In Grand Rapids a number of groups are offering people rides to their polling places.
Organizer Josh Leffingwell leans out of the backseat of a minivan to flag down a man walking down the sidewalk.
“Excuse me sir? Have you had a chance to vote yet today?” he asks.
Grand Rapids resident Samuel Johnson accepts the free ride to the school where he votes – nearly a mile away.
Johnson knows who he’s voting for for president. But he wasn’t so sure about Grand Rapids' proposition two. One of the proposals backers, Tyler Nickerson, explained that it would make possessing small amounts of marijuana a civil, not criminal infraction. Similar proposals are on the ballot in Flint and Detroit.
“What we’re trying to get is ensure that people who are using personal amounts of marijuana are not going to jail for it. Because we know that that doesn’t work,” Nickerson said.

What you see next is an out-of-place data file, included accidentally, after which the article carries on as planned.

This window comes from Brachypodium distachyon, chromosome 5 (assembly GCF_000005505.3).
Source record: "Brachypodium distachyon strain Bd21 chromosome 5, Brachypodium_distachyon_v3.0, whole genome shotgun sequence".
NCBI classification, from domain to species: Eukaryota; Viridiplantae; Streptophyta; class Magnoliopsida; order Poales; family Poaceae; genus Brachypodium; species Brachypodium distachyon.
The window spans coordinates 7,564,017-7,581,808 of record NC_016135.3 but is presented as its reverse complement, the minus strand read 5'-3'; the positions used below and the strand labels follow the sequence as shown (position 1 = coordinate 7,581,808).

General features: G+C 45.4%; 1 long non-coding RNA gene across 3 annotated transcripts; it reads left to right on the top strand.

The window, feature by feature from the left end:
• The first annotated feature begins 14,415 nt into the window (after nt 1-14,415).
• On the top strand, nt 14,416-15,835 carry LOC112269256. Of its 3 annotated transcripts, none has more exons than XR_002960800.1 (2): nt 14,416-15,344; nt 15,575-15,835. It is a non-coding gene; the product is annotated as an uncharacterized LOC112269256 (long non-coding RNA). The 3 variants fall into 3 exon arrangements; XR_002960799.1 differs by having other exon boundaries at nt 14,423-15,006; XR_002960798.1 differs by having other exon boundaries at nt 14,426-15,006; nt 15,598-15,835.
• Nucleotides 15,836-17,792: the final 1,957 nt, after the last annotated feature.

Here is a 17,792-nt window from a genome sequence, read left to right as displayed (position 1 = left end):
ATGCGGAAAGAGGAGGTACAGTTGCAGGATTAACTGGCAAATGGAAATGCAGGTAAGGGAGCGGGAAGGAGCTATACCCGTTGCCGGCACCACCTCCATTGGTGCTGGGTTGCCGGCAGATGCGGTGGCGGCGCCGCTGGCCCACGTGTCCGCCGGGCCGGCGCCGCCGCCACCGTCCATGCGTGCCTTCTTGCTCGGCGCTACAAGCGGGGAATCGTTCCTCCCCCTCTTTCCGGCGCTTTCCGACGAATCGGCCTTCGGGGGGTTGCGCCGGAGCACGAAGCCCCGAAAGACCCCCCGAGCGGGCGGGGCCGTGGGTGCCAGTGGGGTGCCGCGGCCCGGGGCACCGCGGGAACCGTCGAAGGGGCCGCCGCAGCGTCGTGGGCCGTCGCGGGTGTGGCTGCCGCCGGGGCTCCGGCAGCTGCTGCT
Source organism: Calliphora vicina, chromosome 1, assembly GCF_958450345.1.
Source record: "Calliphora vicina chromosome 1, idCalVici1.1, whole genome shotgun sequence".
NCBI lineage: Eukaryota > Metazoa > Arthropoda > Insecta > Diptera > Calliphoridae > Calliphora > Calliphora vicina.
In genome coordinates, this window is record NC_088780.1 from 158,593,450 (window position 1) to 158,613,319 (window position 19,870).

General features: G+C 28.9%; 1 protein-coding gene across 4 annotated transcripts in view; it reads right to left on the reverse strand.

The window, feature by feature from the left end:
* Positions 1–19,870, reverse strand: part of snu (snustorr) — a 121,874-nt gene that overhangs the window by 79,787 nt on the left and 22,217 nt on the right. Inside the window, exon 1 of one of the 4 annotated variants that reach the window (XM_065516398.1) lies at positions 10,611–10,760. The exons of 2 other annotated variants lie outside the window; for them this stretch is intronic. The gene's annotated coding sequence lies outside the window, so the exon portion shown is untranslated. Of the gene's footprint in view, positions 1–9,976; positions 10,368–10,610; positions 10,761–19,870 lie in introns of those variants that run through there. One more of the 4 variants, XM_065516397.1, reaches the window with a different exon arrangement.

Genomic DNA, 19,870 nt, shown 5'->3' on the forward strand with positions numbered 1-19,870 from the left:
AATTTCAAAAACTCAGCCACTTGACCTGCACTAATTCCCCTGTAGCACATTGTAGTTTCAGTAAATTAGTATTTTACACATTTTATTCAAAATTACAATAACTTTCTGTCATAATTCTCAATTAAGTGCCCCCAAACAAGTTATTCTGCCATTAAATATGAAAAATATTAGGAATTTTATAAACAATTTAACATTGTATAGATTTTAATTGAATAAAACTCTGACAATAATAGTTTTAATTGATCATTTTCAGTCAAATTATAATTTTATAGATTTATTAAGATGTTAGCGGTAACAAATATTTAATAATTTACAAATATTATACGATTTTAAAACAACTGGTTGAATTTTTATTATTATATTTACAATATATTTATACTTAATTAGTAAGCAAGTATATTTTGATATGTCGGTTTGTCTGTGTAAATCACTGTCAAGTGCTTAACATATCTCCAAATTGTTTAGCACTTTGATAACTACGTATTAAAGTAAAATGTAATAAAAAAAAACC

“So let me ask you a question,” Johnson responded, “What do you consider a personal amount because each person is different.”
The two discuss federal drug policies for a while. Then Johnson thanks them for the ride and heads in to vote.
“Turnout is key. And so we’re really focused on ensuring that everyone has access to the polling location,” Nickerson said.
Both Nickerson and Leffingwell worked campaigns in 2008. Both argee there seems to be less enthusiasm now, particularly from young voters.
“When I talked to people who are working at the polling places they said that this is a bigger early morning turnout than they’ve ever seen. So I think that there are a ton of people voting. Maybe not with the same enthusiasm but I think that they’re still getting out,” Leffingwell said.